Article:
This is the first in a two-part series about effective email. I'm writing this primarily for communication around an office that is increasingly and reluctantly technology-reliant, but feel free to re-purpose it for your needs. You can read part 2 here.
All email messages have six basic fields you should be aware of. Some email clients (that's email programs in lay terms) hide some of the fields, but it should be pretty easy to get them to show in case you'd like to use them. These fields are From, To, CC, BCC, Subject, and Message.
Let's take a look at what each field does and why it's important.
1. The "From" field. This is the email address the message you are writing is coming from. In most cases, this is your primary email address. For those people who have multiple email addresses on the same client, it's important to choose the email address you wish it to come from (for example, personal or work).
In some cases, an incorrect "from" field will put replies in the wrong place for you, creating an inefficient work flow, and in other cases, you're giving people access to an email address you may not want them to have (for example, giving work clients your personal address).
2. The "To" field. This should be your primary recipient list. Even if you're replying to an email, you should ALWAYS check this field to make sure the person you want to read the email is the ONLY person (or people, you get what I'm saying) in the field. Not double-checking this field could mean you send an email to the wrong person, or it could mean that the person you meant to complain about to a friend is actually on the email.
Making a mistake there might be "cute" once at work, or it could get you fired with cause.
3. The "CC" field. For those of us old enough to remember putting carbon paper in our typewriters, CC means "carbon copy." The person or people listed in this field are meant as secondary recipients. For example, if you send a message to someone in another department and CC your boss, your boss is likely to file that as a piece of information you want them to have, though s/he isn't likely to give it a priority.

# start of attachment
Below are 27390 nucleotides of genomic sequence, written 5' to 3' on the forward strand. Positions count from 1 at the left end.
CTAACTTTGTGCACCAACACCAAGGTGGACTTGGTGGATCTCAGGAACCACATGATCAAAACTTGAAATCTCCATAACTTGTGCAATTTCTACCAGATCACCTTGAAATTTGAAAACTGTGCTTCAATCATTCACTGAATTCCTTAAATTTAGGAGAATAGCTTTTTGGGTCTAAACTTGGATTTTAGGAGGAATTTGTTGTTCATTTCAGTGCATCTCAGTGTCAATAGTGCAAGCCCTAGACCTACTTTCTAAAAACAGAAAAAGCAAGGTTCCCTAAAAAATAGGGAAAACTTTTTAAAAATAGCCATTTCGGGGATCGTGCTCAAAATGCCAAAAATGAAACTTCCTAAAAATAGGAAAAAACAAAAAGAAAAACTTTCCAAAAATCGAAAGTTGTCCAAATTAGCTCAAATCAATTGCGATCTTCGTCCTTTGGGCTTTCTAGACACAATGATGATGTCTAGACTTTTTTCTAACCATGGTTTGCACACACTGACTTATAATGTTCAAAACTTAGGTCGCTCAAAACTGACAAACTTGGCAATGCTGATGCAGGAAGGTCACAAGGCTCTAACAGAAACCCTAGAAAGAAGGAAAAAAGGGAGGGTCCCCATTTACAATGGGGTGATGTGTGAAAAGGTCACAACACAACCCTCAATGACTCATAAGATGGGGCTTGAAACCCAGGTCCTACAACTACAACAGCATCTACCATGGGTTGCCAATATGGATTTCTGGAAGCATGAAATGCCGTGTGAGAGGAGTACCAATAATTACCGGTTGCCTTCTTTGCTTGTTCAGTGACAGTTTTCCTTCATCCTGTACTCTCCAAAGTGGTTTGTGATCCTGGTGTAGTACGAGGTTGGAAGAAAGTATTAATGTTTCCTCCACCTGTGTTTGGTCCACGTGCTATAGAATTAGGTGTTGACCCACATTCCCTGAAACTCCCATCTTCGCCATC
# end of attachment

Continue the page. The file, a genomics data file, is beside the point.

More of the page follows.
The person in the "To" field can see the name and email address of the person in the "CC" field, and vice-versa.
4. The "BCC" field. "BCC" means "blind carbon copy." This means you're sending a copy of the message to someone, and NOT disclosing that you're sending it along to the person in the "To" field. The best and most common use of this is to hide people's email addresses from each other on a mailing list.
Another common use is the "I need to tell you something and the person I'm corresponding with doesn't need to know about it." For example, if I, as someone in middle management, have a team member under me whose angry emails I need to respond to, I might add my boss as a BCC on my return emails so he knows what's going on, in case the problem escalates.
5. The "Subject" field. Simply put, this is what the message is about. It's a way for the recipient to file the email, to prioritize it among the other emails s/he receives, and to be able to follow the conversation thread through several messages over time. If your subject field is "Time off request," your boss is more likely to look at it and figure out when you need time off than if your subject field is "My cat is sick," even if that's your reason for requesting time off. Be effective, and be accurate.
6. The "Message" field. This is your email message. We'll get into this more in Part 2, but keep your email message about a single topic (the topic in the subject field), and make sure you mention any action items that are required, whether you desire a response, and what deadline you need the response or action on.